By JENNIFER ROSS-HUTCHISONAssociated PressA few weeks ago, a number of large retailers began to use the same technology to sell their products online, using a login to log in.
Now, the technology is becoming commonplace at some of the nation’s biggest retailers.
A big reason for the rise in use is that shoppers are less concerned about having their names, photos and personal information exposed to fraudsters than they were before.
The use of login has been common at many major retailers, including Wal-Mart Stores Inc. and Amazon.com Inc. but it’s especially common at large retailers, such as Amazon.co.uk and Target Corp., where retailers use a variety of methods to authenticate shoppers, including a login for credit card purchases, a username and password, a credit card number, and other types of data.
The rise of login, which is also known as “card cloning,” has sparked some concerns among security experts about the growing use of such authentication methods.
But a study by security company Symantec found that using a different password to log into the company’s system is no more difficult to break than it is for an ordinary consumer to enter his or her own login information into a credit or debit card.
Even though it is harder to get credit card numbers from the login, the security firm said the technique can still be used to steal money.
That means consumers who have their own login credentials to retailers’ systems could be able to use them to steal payment card information from the companies and use that information to steal from retailers.
The security firm, however, said that most companies have not yet adopted this new technology.
Symantec said it has found a handful of examples of companies using login to steal credit card data.
For example, Target Corp. reported in October that it had a customer login that used a unique password to steal the credit card information of some customers, including two who used it to steal $1,000 from a Target store in Texas.
Symantsec also found at least six instances in which companies have used login to take money from their own systems to buy merchandise.
In May, Target said it was investigating a similar case involving a customer who used a different login to purchase $1.1 million in merchandise from a store in the United Kingdom.
Target did not immediately respond to a request for comment.
The company said it would continue to look into the issue and that it is committed to the security of its systems.
Symantiec’s report was based on a review of thousands of breaches of its data and breaches that it said occurred during the first half of 2017.
The data analysis found that only 1 percent of breaches that occurred during that period involved a breach that was more than a year old.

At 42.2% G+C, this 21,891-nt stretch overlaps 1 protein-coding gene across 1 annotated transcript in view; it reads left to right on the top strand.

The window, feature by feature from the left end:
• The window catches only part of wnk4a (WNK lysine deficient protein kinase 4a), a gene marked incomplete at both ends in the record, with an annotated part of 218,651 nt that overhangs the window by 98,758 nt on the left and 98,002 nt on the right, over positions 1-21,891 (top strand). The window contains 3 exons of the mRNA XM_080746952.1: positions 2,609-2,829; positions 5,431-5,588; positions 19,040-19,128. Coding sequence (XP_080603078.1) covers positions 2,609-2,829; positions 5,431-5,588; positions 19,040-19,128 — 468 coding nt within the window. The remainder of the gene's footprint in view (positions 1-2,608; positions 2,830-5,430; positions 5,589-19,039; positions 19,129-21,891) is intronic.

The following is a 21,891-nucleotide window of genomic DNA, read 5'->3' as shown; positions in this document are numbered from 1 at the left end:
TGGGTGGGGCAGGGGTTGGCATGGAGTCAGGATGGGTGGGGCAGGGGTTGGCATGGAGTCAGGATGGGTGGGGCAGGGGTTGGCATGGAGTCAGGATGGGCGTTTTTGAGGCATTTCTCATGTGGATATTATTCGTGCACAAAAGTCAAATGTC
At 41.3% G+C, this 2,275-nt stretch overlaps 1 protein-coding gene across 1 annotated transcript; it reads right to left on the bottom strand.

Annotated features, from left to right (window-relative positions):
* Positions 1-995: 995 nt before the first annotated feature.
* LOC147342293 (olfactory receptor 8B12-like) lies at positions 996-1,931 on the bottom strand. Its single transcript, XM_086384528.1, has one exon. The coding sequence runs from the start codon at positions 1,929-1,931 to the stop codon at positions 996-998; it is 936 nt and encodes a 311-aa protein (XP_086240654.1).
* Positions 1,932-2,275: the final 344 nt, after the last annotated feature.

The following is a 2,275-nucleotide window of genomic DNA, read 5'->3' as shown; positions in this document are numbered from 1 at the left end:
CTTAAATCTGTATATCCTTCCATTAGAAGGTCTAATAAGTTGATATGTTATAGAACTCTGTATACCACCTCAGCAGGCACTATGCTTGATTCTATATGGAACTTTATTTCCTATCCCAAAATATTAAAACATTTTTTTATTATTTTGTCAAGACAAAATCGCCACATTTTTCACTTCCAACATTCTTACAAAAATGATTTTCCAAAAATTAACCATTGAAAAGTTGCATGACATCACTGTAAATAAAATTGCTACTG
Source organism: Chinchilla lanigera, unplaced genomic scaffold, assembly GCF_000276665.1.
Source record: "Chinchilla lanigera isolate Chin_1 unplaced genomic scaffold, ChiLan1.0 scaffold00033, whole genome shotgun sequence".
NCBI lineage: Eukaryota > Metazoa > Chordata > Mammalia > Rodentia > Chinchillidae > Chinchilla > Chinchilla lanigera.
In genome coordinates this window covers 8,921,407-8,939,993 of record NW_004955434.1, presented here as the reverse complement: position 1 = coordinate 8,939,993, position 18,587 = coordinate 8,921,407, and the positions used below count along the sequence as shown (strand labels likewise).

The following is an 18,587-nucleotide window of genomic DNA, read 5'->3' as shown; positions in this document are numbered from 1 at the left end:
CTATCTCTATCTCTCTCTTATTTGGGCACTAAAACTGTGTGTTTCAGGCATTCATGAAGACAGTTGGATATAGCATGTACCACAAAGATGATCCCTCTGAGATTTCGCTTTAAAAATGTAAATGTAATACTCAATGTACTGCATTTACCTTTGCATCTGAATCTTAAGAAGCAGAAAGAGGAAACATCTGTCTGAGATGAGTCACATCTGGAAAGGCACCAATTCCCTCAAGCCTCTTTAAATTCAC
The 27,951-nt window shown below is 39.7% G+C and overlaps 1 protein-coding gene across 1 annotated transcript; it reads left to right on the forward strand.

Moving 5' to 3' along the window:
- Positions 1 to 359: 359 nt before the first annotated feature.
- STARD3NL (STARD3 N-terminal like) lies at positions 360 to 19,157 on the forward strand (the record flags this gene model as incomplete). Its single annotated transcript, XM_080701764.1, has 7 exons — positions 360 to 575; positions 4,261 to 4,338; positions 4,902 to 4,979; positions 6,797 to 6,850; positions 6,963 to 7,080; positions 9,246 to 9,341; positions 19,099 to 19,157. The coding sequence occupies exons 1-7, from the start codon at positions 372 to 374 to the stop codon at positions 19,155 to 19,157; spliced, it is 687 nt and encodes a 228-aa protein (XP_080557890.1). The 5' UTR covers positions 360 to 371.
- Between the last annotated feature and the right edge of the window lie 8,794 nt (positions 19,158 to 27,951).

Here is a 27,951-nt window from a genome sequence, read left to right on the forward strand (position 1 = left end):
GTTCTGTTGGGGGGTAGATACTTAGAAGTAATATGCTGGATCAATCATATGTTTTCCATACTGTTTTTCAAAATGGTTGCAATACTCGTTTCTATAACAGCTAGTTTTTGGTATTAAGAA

In most cases, Symantek said, the perpetrators had used a combination of three or more different login methods: a password, an email address and a credit, debit or other card number.
The report also found that in more than two-thirds of the cases where the data was stolen, the hackers obtained the credit or card numbers of customers who had used the same credentials to buy items online, Symantiec said.
In a statement, Target spokeswoman Amy Stolper said that the company had not seen any reports of data theft in the last two months from its Target.com login.
Target is also working with Symantech to help secure its systems, Stolter said.
Symantisec’s review of breaches reported by Target revealed that the stolen information included credit card payment card numbers, account information and other personal data.
Symantepes report found that one in five breaches reported to Target involved credit card fraud, and one in 20 breaches involved theft of other payment information.
In response to the Symanteks findings, Target announced last month that it would require retailers to adopt an “online identity verification system.”
The company is also developing a software tool to help merchants identify customers who use login credentials.
“If an individual is not authorized to access a store’s system, the retailer should immediately stop using the login,” the statement said.
Target said it will require retailers that have at least 10 percent of their stores’ total sales and business volume come from online transactions to adopt a similar system by March, which would require the retailers to create a new account for each purchase and require the retailer to login to their account every time a customer makes a purchase.
Target also said it is partnering with SymANTEC to help the company protect its data.
Symanta said it plans to continue to work with Target to develop new ways to secure stores’ systems.
Symantisec has received funding from the U.S. Department of Homeland Security, the National Institute of Standards and Technology and other federal agencies, including the U, S. Department and Commerce.